Tom Cruise has made headlines today by injuring himself on the set of Mission: Impossible 6, due for release next summer.
But although Cruise's insane acts of derring do grab the media headlines (he did hang onto the outside of a plane, after all), he's actually a damn good actor too, and those chops are on display in this month's American Made.
Cruise reunites with his Edge of Tomorrow director Doug Liman for the blackly comic and outrageous true story of Barry Seal, a pilot and eventual drug runner who found himself caught between the forces of the CIA and notorious criminal Pablo Escobar.
Liman himself has stated: "People forget that behind the celebrity, he's a brilliant actor who's been in some of our favourite movies. He's extraordinarily talented and his range is incredible."
So on that note, here are Tom's finest non-action roles.
Risky Business (1983)
Cruise the comedian? You'd better believe it. This quintessentially eighties story about a teenager who becomes a pimp in his parents' absence features one of the greatest dance-in-your-pants sequences of all time. But it's also a dark drama about growing up, Cruise showcasing the acting range that would bloom later on.
Rain Man (1988)
It takes a brave actor to play a complete a-hole but Tom nails it in this blockbusting drama. He plays self-serving car salesman Charlie who discovers that he has an autistic elder brother, Raymond (an Oscar winning Dustin Hoffman), on his late father's side.
A road trip soon begins, initially to exploit the money that's been left in Raymond's trust fund, but it eventually blooms into a beautifully heartfelt story of brotherly love. The underrated Cruise arguably proves the more compelling of the two actors, brilliantly sketching Charlie's journey from selfishness to compassion.
Born on the Fourth of July (1989)
Tom's best performance? It has to be this one. He's the fiery, emotional and heartrending centre of Oliver Stone's blistering drama, the true story of Vietnam veteran Ron Kovic's journey from mortally wounded soldier to staunch anti-war protestor.
Fully embodying the righteous indignation and physical mannerisms of his real life counterpart, this is a role Tom Cruise truly disappears inside. A proper rejoinder to all those who say he can't act.
Interview with the Vampire (1994)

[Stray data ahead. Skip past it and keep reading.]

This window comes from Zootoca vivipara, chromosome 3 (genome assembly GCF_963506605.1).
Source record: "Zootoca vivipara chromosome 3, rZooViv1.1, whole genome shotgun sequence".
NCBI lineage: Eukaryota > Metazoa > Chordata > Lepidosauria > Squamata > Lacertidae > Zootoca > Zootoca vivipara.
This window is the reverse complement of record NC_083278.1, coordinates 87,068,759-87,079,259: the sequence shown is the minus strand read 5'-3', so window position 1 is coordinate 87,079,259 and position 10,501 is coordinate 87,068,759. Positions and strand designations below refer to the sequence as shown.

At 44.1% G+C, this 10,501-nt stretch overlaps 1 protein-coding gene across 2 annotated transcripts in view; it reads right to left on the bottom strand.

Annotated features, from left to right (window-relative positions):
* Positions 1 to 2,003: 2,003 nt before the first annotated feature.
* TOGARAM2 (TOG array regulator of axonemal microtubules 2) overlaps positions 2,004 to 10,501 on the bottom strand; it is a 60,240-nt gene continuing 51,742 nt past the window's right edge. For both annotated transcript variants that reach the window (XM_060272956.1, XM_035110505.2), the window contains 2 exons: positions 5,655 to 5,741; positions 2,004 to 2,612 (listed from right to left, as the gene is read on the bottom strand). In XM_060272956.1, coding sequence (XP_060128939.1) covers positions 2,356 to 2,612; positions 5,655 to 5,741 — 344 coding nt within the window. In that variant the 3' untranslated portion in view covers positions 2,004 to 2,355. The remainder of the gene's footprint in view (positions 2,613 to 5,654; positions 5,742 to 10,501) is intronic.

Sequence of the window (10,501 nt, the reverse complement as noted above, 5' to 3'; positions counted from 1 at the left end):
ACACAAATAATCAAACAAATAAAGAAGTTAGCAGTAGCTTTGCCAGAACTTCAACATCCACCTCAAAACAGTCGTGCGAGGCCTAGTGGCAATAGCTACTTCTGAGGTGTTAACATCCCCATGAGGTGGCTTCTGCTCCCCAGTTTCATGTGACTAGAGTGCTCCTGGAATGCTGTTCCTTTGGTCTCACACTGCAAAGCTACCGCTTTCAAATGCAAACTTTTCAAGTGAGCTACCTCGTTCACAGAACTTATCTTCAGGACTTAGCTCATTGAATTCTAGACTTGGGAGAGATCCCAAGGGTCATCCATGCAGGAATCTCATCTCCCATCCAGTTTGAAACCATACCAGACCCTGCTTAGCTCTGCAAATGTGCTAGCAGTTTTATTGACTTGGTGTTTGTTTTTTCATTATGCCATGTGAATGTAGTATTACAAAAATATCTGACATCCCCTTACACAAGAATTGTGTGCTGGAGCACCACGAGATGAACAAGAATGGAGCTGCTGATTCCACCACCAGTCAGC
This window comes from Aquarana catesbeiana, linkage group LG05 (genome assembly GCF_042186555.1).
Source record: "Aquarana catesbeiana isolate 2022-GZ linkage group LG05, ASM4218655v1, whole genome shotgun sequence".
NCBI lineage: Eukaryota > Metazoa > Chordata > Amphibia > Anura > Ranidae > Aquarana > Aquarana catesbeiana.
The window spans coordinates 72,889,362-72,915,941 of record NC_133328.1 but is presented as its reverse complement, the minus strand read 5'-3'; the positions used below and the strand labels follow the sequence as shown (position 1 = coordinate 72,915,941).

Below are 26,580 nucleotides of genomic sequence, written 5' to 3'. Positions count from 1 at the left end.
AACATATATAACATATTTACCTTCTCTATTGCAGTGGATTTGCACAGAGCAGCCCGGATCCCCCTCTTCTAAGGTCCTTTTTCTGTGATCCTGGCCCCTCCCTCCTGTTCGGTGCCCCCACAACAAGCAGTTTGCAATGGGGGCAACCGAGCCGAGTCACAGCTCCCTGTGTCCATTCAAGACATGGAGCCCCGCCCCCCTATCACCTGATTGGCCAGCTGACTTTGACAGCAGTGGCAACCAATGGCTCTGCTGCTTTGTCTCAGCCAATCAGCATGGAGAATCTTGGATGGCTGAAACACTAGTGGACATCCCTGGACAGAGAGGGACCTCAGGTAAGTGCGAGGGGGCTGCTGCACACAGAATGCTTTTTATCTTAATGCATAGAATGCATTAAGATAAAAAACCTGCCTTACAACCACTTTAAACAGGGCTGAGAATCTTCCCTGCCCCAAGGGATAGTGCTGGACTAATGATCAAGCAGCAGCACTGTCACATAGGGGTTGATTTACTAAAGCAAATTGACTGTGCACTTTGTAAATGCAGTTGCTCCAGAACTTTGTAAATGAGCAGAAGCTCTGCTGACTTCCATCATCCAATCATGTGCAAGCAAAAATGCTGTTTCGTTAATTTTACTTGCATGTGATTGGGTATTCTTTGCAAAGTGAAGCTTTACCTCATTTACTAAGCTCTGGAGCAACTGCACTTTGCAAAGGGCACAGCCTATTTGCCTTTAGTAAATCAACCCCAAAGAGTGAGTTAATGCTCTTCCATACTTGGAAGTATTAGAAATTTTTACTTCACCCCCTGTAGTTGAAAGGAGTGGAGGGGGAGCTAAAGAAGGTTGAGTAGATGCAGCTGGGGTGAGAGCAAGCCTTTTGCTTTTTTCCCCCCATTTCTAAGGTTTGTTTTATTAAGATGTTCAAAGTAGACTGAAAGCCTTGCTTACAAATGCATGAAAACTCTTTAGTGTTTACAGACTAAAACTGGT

It's no secret that several of Cruise's finest performances have seen him dabble with the dark side. He really chews the scenery up in this lavish Anne Rice adaptation, a sprawling horror story in which his decadent, aristocratic vampire Lestat hovers menacingly on the fringes at every turn.
Rice famously denounced Cruise's casting when it was revealed, but upon seeing the movie reversed her opinion and praised his deliciously cackling antagonist. He's so good he makes up for sleepwalking co-star Brad Pitt.
Jerry Maguire (1996)
Less a movie than a pop culture milestone, Cameron Crowe's bittersweet romantic drama unleashed a whole host of phrases upon us. "You complete me" was even uttered by Heath Ledger's demented Joker in The Dark Knight.
This gentle story of a cocky sports agent who loses it all, only to subsequently rebuild his life and discover true love, hinges on Cruise's charm. The famous smile is in full force but the actor also reveals the insecurity lurking behind Jerry's facade, enjoying lovely chemistry with co-star Renee Zellweger.
Eyes Wide Shut (1999)
Stanley Kubrick's probing drama about infedilty and disintegrating marriage (his last movie) is even more uncomfortable viewing in lieu of Cruise's eventual divorce from co-star Nicole Kidman.
Nevertheless both actors commit themselves fully to Kubrick's chilly worldview, fully exposing the neuroses and anxieties in their characters. Cruise in particular is great as a man who ventures into the heart of himself, and is terrified by what he sees.
Uncharacteristically, Cruise is an ensemble player in Paul Thomas Anderson's kaleidoscopic masterpiece. But he's probably the best thing in it – no mean feat when the extraordinary cast includes the likes of Julianne Moore, Philip Seymour Hoffman and John C. Reilly.
Cruise is unapologetically unpleasant and startling as slimy misogynist self-help guru Frank T.J. Mackey – it's a powerful reminder of his underrated gifts as an actor. The character's eventual slide into vulnerability and regret seal it as one of Cruise's finest roles.
Vanilla Sky (2001)
Cruise's second collaboration with Cameron Crowe sees him play a man whose psyche fractures after a devastating car crash, the actor largely concealing his face behind prosthetics.
It's a glossy remake of Spanish thriller Obre Los Ojos (open your eyes) and critics agreed it was an inferior imitation. Nevertheless Cruise's raw and bitter performance deserves a re-assessment.
Michael Mann is a director famed for getting the best out of actors, whether it's De Niro and Pacino in Heat or Russell Crowe in The Insider. And when he turned his attention to The Cruiser for this superb neo-noir thriller, the results were spectacular.
Resplendent in grey hair and suit, Cruise is utterly convincing as sociopathic hitman Vincent, a consummate, ice-cold professional who won't let anything like the value of human life stand in the way of his next hit. The star is genuinely chilling and electrifying in the role – would that he were to work with Mann again.
Tropic Thunder (2008)
Our final choice on this list comes full circle back to Cruise the funnyman. In truth, he's never been more ridiculous or hilarious than as foul-mouthed movie mogul Les Grossman in Ben Stiller's hit comedy.
As the intimidating studio exec tasked with overseeing a disastrous Vietnam war epic (including Robert Downey Jr. as a white actor who's surgically blacked up for the part), Cruise is a rib-tickling force of nature, spitting out rabid lines with the best of them. The balding pate and fat suit meanwhile were so effective that many didn't realise it was Cruise until the end credits. Now that's acting.